Dr Akash Anand, medical superintendent, Tata Memorial Centre (TMC), Varanasi, says, “The rural-urban divide is immense. The government has taken steps to bridge the gap but it requires more concentration. Doctors posted in the rural areas need to be incentivised. Till the time doctors do not show willingness to practise medicine in rural areas, the rural-urban gap cannot be filled."
He is hopeful that the lessons learnt from the Covid pandemic will not be forgotten. He suggests that the nation should replicate the efforts in managing the bigger killers in India like tuberculosis, malaria, dengue and typhoid.
Dr Anand says, “In some states, junior residents practising MD or MS have mandatory postings in villages. This is because 80 to 90 percent healthcare needs in a rural area can be handled or treated by them. The remaining 10 to 20 percent should visit bigger cities for treatment. The problem arises when people go to bigger cities for malaria or typhoid treatment. We need to strengthen PHCs throughout the country, so that we don’t burden the tertiary care referral centres.”
The health infrastructure in India is growing immensely but still lags considerably behind the developed world. Dr Aseem Mishra, surgical oncologist at TMC, Varanasi, suggests that all stakeholders need to show grit and determination to uplift standards of primary and secondary healthcare. He says, “Government policies and efforts have sped up exponentially. Ayushman Bharat and National Health Mission are a kind of insurance. Through digital mission we are trying to connect the urban rural divide but we tend to deviate from our focus. We should be handling diarrhoea which is the most common cause of under five years of age mortality in the country, maternal mortality, infections which are the most common cause. It may be secondary to diabetes and hypertension.”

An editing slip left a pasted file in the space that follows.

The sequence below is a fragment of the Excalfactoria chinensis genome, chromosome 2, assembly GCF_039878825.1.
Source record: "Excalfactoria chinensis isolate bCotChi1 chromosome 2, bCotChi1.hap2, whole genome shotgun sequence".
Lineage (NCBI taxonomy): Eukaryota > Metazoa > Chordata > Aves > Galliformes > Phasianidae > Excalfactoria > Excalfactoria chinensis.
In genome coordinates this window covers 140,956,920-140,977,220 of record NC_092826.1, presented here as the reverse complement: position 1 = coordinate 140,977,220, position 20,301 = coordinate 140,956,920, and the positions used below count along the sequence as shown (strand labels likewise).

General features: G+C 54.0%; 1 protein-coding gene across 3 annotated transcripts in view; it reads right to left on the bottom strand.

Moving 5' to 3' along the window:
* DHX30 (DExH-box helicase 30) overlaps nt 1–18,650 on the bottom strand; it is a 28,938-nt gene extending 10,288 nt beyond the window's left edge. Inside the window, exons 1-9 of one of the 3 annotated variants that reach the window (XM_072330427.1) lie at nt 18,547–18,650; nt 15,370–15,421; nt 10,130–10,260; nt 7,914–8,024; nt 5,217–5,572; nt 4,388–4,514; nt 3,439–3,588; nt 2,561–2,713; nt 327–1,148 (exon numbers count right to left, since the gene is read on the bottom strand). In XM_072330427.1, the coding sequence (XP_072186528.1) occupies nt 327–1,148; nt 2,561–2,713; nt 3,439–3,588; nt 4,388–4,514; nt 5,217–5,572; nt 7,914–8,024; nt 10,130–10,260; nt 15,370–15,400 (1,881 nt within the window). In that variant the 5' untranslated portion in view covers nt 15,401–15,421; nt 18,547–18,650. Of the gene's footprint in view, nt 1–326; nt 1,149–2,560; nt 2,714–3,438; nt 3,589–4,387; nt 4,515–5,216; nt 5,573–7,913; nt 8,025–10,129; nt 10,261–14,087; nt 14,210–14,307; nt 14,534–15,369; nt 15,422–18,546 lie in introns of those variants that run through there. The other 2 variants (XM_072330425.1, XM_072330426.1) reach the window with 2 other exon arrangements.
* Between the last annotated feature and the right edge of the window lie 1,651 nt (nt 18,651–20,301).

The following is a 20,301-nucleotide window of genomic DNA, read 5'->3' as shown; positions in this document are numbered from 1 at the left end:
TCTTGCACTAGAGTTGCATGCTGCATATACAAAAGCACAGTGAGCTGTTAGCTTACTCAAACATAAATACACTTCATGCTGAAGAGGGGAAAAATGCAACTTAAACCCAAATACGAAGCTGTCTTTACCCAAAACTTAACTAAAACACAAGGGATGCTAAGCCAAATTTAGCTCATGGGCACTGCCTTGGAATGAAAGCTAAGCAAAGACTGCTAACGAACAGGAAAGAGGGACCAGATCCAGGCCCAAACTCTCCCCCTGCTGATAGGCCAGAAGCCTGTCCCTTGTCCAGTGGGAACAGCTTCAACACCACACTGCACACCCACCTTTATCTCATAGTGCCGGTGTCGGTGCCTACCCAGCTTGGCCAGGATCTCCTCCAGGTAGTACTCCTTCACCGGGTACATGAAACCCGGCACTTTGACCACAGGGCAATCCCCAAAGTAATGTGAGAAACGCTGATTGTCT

He continues, “In the last survey in 2017 we calculated that around 70 million people in India are diagnosed with diabetes and 23 crore people are suffering from hypertension. If we think we can give relief to people through government policies then we are going in the wrong direction. This kind of data suggests that we need to focus on preventive healthcare and strengthen the primary healthcare sector.”
Dr Pratibha Dogra, respiratory and sleep physician, finds the answer in public-private partnership (PPP). She points out that during the pandemic both the public and private sectors worked together and assisted the nation in taking control over the situation. She says, “During the pandemic the government learnt that for critical care the role of private hospitals would be important. I am proud to be an Indian doctor, we have proven ourselves to be the best. Private hospitals backed the government to come out of the problem, so the answer lies in the PPP.”
Citing examples of successful partnership between the government and private firms in the energy and transportation sector, Dr Dogra suggests, “In India healthcare needs care. The government has the strength of PHCs and volume, the private hospitals have the strength of expertise and super speciality. We need a seamless connection between the PHCs and the topnotch hospital facility.”